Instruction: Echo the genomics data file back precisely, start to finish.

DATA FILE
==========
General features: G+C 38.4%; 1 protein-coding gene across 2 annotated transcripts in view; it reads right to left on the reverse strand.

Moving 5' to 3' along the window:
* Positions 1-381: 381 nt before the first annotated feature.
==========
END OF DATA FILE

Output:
General features: G+C 38.4%; 1 protein-coding gene across 2 annotated transcripts in view; it reads right to left on the reverse strand.

Moving 5' to 3' along the window:
* Positions 1-381: 381 nt before the first annotated feature.